bitter liqueurs

Author Alex Truman works for, an online spirits and liqueurs retailer specializing in absinthes, bitters and digestifs.

There’s nothing quite like a bitter liqueur. In Europe especially, such liqueurs are often enjoyed as a digestive aid at the end of a big meal. But bitter liqueurs can be employed to great effect in cocktails too, something we’ve seen on drinks menus across the globe.

Common examples include the bitter Italians, Fernet and Campari, as well as the French staple, Amer Picon. But if you’re looking to sample something outside the known pantheon of popular bitter liqueurs, we’ve got a few obscure bottles for you to try. These lesser known examples are worth seeking out.

Vecchio Amaro Del Capo

vecchio amaro del capoThis drink is a symbolic icon of the Caffo distillery in Italy. Vecchio comes from Ponte Vecchio, which is an old bridge in Florence, Italy. Vecchio itself simply means “old” or “old one.”

Vecchio Amaro Del Capo is made from an old Calabrian recipe that has been passed down through the generations. It makes use of many different ingredients, combining up to 29 varieties of herbs, plants, fruits, flowers and roots.

This recipe yields tastes of orange, liquorice, mandarin, juniper and chamomile. It’s more soothing than overtly bitter, and the best (or perhaps the weirdest) part: the brand recommends consuming this spirit at a temperature of -20°C.

The Calabrian tradition states that Amaro Del Capo should be enjoyed neat, in a small glass, in order to fully experience the herbal characteristics.

Rabarbaro Nardini

rabarbaro nardiniRabarbaro Nardini is an interesting liqueur that can be consumed both as an aperitif or a digestif, and also has application when crafting cocktails.

“Rabarbaro” is the Italian word for rhubarb, which should give you a hint as to its makeup and flavor. It’s made using an infusion of rhubarb rhizomes and caramelized fruit, which provides an intense, pleasant taste, with most of its bitterness coming through on the finish.

This spirit is grounded in history. It’s produced at the Nardini distillery, which is the oldest in Italy. They’ve been cultivating grapes in Bassano del Grappa since 1779, so they’ve learned a thing or two over the years.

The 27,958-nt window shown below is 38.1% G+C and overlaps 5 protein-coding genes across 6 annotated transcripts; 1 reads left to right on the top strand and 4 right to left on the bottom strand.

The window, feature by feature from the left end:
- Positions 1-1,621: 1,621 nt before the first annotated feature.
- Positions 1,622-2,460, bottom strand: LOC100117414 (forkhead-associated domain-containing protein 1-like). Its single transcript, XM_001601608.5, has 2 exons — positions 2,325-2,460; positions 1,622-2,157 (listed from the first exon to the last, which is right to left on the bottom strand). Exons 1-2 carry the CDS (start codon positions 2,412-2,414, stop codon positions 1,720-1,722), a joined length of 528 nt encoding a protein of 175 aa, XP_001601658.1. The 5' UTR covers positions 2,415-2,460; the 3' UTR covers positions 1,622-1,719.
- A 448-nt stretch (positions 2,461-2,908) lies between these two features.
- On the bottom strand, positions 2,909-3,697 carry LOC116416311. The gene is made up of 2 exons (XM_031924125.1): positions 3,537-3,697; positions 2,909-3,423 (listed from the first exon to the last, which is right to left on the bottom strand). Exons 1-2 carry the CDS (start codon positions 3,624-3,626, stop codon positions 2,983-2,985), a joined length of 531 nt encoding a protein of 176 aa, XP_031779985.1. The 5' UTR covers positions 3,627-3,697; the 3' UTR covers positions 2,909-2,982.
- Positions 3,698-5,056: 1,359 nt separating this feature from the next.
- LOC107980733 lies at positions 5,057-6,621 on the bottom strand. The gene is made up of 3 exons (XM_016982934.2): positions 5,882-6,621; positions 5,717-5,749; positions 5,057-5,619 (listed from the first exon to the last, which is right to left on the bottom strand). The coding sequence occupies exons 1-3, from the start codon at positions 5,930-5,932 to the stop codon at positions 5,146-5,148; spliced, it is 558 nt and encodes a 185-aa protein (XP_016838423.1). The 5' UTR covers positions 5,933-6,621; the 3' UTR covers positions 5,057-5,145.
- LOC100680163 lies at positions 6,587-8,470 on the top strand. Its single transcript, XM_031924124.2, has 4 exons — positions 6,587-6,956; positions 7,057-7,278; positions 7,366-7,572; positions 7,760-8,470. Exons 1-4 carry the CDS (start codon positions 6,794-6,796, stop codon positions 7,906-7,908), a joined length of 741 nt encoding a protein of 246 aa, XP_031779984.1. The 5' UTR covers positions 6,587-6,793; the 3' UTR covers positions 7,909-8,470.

You can sip this one with seltzer water and a lemon peel for a delicious aperitif. And at only 19% ABV, it is also easily enjoyed neat as a digestif.

Royal Combier

royal combierRoyal Combier is different from the brand’s original and more ubiquitous orange liqueur. It’s made from a delightful combination of orange liqueur, cognac, VSOP cognac and Elixier Combier, plus a variety of spices like cardamom, cinnamon and saffron.

It was first produced by Jean-Baptiste Combier in 1920, and it’s earned a following ever since.

The unique taste includes hints of orange and brandy, as well as cardamom and myrrh. At 38% ABV, the drink can be enjoyed neat at room temperature, but a healthy dose in your Champagne is a fine trick, as the orange flavors provide a nice complement to the dry and effervescent bubbly.

For more from Alex, also see:
Some Unusual Cocktail Bitters to Know About
Why You Should be Drinking Armagnac

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  • Yuri says:

    just a correction about Vecchio Amaro del Capo. The world “Vecchio” in the label has nothing to do with Ponte Vecchio in Florence. In fact this product comes from Calabria which is hundred miles away from Florence. It’s just and adjective to stress the fact that it’s still produced according to the old tradition therefore vecchio (old). In Italy the product is just called “Amaro del Capo”

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